There’s Now An Emoji for Periods

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New period emojiEmojipedia/Paramount Pictures

With emojis being pretty much the only way we express ourselves these days, it makes sense that we should have as many as humanly possible up our sleeves for future use.

And despite there being hundreds of potential emojis to use, it remains true that they haven’t necessarily been that inclusive or representative of everyone in the past.

However, it looks like that is set to change with the recent emoji update, which includes people with various disabilities, a gender inclusive couple, and various skin tones for people holding hands – as well as a period emoji.

Yep, you heard me right. 2019 might just be the year that menstruation – y’know, that natural thing that happens to most gals every month – can finally be talked openly about, if only in emoji form.

The new emoji is just one of 230 which were revealed earlier this week and will be rolled out this year by Emojipedia.

The red drop of blood will be coming to our phones soon after a campaign led by global women’s rights charity Plan International UK received support from more than 55,000 people.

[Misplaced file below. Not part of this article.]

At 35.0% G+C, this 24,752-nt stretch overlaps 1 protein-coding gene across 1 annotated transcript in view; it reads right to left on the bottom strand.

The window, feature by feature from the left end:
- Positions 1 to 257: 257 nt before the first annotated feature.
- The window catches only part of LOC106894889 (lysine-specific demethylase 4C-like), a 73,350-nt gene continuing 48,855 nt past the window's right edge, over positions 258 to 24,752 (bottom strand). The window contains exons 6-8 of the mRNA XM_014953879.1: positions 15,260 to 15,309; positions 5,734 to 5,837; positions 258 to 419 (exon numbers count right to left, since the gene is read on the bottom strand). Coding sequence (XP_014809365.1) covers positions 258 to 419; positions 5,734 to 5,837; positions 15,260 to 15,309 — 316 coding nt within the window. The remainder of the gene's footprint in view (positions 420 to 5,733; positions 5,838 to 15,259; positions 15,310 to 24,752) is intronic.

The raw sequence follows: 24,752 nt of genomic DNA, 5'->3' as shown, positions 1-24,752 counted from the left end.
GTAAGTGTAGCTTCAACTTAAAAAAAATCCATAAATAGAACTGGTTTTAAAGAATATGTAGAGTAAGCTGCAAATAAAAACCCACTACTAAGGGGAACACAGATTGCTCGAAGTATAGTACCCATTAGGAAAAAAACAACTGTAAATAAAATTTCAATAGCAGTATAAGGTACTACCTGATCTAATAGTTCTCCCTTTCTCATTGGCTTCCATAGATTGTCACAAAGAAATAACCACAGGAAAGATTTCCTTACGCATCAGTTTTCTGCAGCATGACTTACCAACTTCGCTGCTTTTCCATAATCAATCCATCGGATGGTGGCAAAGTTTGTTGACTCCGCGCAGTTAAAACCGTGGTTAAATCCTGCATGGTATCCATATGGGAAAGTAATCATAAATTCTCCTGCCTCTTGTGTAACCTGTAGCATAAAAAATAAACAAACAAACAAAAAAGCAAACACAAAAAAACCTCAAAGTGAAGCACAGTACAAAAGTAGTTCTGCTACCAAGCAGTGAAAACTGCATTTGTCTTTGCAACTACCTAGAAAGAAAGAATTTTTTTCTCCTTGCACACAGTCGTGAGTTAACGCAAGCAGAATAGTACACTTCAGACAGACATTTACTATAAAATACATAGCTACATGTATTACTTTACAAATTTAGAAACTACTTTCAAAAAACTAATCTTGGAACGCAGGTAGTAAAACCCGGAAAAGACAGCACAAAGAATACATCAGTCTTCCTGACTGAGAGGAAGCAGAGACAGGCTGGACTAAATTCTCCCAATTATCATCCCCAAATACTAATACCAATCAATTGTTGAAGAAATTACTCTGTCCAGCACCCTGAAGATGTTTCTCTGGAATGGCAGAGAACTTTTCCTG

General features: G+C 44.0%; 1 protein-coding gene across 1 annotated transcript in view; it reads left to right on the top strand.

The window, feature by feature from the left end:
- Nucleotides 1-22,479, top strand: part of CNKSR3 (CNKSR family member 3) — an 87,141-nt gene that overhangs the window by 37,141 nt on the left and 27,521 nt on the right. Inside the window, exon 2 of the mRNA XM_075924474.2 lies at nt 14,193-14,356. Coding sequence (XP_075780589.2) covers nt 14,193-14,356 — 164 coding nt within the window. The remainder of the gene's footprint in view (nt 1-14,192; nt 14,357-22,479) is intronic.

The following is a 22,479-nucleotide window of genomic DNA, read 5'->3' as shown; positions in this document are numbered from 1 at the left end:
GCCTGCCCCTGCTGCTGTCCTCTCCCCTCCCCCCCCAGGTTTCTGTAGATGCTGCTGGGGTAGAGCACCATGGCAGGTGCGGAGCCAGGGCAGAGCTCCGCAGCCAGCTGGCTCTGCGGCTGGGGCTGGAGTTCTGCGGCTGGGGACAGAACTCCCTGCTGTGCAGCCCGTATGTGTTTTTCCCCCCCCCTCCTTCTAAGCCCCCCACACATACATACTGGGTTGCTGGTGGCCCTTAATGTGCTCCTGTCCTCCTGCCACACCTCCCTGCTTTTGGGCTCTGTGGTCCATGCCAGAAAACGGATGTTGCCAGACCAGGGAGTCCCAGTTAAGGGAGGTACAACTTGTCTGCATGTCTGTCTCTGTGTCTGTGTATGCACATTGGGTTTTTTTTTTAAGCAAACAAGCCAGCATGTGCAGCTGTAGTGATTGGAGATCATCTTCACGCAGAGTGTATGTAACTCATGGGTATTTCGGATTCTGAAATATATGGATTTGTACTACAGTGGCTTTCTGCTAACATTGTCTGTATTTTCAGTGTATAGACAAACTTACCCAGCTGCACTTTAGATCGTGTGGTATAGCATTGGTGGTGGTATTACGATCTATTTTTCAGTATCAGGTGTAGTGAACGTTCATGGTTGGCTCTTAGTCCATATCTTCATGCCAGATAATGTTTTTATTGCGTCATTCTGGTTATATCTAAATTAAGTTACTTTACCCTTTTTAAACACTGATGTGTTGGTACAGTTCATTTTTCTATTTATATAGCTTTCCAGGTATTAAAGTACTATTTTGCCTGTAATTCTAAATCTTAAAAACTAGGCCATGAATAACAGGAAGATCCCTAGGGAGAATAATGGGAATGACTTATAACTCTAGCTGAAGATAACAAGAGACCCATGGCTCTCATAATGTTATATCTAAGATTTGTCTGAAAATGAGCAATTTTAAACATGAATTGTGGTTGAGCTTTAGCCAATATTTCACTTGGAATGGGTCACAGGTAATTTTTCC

The charity hopes to break down ‘the silence, stigma and taboos surrounding periods’, and believes that the period emoji will help to do just that.

Plan International UK pushed for the emoji after a survey of women aged 18-34 revealed 47 per cent believed a period emoji would make it easier for them to talk about their periods with female friends and partners.

It makes total sense when you think about it; if women feel embarrassed about their period, which the survey found nearly half still do, letting an emoji to do the talking for them is a genius idea.

Lucy Russell, head of girl’s rights and youth at Plan International UK said:

The inclusion of an emoji which can express what 800 million women around the world are experiencing every month is a huge step towards normalising periods and smashing the stigma which surrounds them.

For years we’ve obsessively silenced and euphemised periods. As experts in girls’ rights, we know that this has a negative impact on girls; girls feel embarrassed to talk about their periods, they’re missing out, and they can suffer health implications as a consequence.

An emoji isn’t going to solve this, but it can help change the conversation. Ending the shame around periods begins with talking about it.

Although the emoji isn’t likely to stop the stigma surrounding periods overnight, it’s certainly a step in the right direction and I’m 100 per cent behind it. Girl power all the way!

The design was submitted to Unicode by Plan International UK and NHS Blood and Transplant.

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